What is it I am writing about?

What is it I am writing about?

“Why would I be writing a thank you note?”

“Louise and Dave sent you pants and suspenders.”

“Oh… where are they?”

“You’re wearing the suspenders.  The pants are in the closet.”

Dad looked down at his navy suspenders.  “These are new?”

“Yes, Dad.  You just got them today.”

“And where are the trousers?  May I see them again?”

I showed him the new trousers.

“Those are really nice.  Where did they come from?”

As you can imagine.  Writing the thank you note was more of a challenge than I had anticipated.

The Thank You Note

The Thank You Note

Eventually, the mission was accomplished.  I decided to wait for another day to help Dad write a note to his friend, Daisy Horn.

I’ll post what he wrote next time.  I don’t want to spoil it for Louise and Dave.

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It has been a difficult week…..

Thursday, July 26, 2012

I drove my brother to the train station this morning.  I handed him a pencil and Dad’s green sketchbook. Dad is in Amherst, Massachusetts with Anna prior to joining Jane and her family in cape Cod.

Thinking of what to write

Pencil to paper

she says

or no lunch

too many thoughts

none simple

time is so special —-

I’ll hug my sister

Perhaps I should backtrack to last Thursday …….

Thursday, July 19, 2012

I picked Dad up early.  I was distracted by the fact that I would be visiting with the kids’ Dad after having lunch and a nice walk with Dad.  Michael was diagnosed with lung cancer last November and was not doing well.  We had a date to play music together, something we hadn’t done for about eighteen years.  Michael and I met rock climbing in 1977.

Rock Climbing in Boulder Canyon

In addition to rock climbing, we both loved playing music.

Michael playing banjo

Dad’s was ready to go when I arrived.  We stopped in at the physical therapy room so that I could find out what the adjustments are on the machine he can work out on every day if he wants to.

Dad working out

After a short, ten minute work out, we drove to Hofheimer Grotto.  But not before a serious photo shoot of the fish tank.

Goldfish No. 1

Goldfish No. 2

We decided to walk the trail backwards, starting at the grotto.  Of course, Dad had no recollection of seeing the grotto before.  In fact, he didn’t really know what it was.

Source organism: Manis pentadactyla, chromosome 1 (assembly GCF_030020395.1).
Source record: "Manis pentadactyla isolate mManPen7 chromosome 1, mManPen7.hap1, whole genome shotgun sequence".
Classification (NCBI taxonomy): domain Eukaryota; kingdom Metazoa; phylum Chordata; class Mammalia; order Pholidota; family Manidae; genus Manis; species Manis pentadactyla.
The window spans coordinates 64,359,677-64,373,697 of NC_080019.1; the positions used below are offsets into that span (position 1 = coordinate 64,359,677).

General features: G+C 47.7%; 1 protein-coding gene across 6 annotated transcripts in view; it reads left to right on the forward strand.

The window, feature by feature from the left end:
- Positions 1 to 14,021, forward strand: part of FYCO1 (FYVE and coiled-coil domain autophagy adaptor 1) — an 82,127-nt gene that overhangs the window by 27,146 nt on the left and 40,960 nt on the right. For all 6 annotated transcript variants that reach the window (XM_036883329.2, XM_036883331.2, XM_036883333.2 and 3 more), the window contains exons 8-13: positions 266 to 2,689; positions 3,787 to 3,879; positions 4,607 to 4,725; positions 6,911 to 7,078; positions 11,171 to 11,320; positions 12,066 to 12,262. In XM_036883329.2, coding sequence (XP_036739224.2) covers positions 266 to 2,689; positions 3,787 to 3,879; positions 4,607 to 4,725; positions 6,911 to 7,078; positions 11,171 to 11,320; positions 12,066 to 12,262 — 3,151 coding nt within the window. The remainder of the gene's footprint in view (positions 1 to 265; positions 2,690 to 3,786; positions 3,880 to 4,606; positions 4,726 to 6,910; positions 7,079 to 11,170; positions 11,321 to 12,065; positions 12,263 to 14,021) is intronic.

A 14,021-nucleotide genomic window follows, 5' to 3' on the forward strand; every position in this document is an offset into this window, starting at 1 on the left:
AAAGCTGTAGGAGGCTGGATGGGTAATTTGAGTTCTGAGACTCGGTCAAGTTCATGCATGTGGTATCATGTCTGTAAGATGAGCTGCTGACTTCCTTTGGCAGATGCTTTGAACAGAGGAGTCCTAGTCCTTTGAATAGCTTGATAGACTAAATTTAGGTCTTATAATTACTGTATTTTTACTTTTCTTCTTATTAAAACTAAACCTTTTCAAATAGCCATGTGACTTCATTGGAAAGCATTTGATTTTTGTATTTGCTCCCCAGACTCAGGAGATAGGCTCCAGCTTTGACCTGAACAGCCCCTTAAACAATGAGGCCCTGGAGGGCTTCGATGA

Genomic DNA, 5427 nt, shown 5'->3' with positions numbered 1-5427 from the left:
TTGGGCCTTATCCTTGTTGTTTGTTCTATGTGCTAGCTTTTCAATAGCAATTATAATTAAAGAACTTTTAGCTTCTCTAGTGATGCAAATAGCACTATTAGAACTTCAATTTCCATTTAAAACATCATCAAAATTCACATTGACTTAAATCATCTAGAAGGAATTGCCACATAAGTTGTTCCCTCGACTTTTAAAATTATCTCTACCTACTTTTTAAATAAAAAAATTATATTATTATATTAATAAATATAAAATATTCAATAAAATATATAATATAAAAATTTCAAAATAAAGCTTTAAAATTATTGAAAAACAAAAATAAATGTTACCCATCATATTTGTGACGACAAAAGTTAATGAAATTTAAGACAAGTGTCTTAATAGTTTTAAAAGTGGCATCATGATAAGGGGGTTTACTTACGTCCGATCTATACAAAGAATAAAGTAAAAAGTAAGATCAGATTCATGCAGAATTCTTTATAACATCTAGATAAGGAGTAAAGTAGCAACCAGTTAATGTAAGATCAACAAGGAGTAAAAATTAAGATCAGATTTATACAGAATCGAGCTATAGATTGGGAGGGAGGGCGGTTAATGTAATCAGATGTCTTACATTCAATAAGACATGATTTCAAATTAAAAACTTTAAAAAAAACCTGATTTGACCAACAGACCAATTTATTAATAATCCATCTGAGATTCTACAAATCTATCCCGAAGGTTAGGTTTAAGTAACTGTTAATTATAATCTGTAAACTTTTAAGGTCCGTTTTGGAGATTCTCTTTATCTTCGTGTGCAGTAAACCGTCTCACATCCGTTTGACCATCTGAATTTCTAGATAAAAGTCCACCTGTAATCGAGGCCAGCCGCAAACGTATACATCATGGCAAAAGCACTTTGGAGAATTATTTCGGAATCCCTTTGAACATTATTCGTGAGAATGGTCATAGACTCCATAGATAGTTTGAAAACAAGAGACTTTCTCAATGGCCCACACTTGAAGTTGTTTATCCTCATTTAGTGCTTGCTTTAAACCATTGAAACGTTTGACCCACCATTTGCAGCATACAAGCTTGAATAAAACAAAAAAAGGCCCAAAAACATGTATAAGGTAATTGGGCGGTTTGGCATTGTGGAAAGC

Puzzling over the geology

“You look puzzled, Dad.”

Hofheimer Grotto

“I’m wondering about this strange geology.  This must have been created by changing water levels.”

I remembered our visit to Watkins Glen State Park many years ago.  Every twenty steps Dad would give another geology lesson to the kids, telling them how many billions and billions of years the layers of rock represented.

“Dad, this is a man made structure.”

Cement and Rocks

He didn’t believe me until I pointed out the cement that holds the rocks in place.  We moved on ……

The theme for the day turned out to be Tree Graffiti.

Tree Graffiti No. 1

Tree Graffiti No. 2

Dad waited patiently as I veered off the path to snap dozens and dozens of photos of wounded trees.  Notice the initials “KS” in the upper right corner.

Dad waiting patiently

“Hmmmmm…..”KS” ……… that reminds me of a girlfriend I once had….. Katherine Stokes.”

Katherine Stokes and Dad were twelve years old.  Katherine was blonde, short and of medium stature.  Her father owned one of the two general stores in Odell, Indiana.  Odell was small and could support only one general store.  Katherine’s father went bankrupt.  John P. Hatt’s general store did not.  Katherine had a half-brother named Carl Dinwitty.

Katherine’s best friend was Lucille Schultz.  Lucille’s boyfriend, John Borum, was a friend of Dads.  the four of them would go behind the church and kiss.

Fascinating Tree growth No. 1

I continued to be distracted by the trees.

Natural Tree Sculpture

When we arrived back at the car I handed dad his book and sketched the trees as Dad wrote about Odell, Indiana.

Not very fascinating trees

Odell, Indiana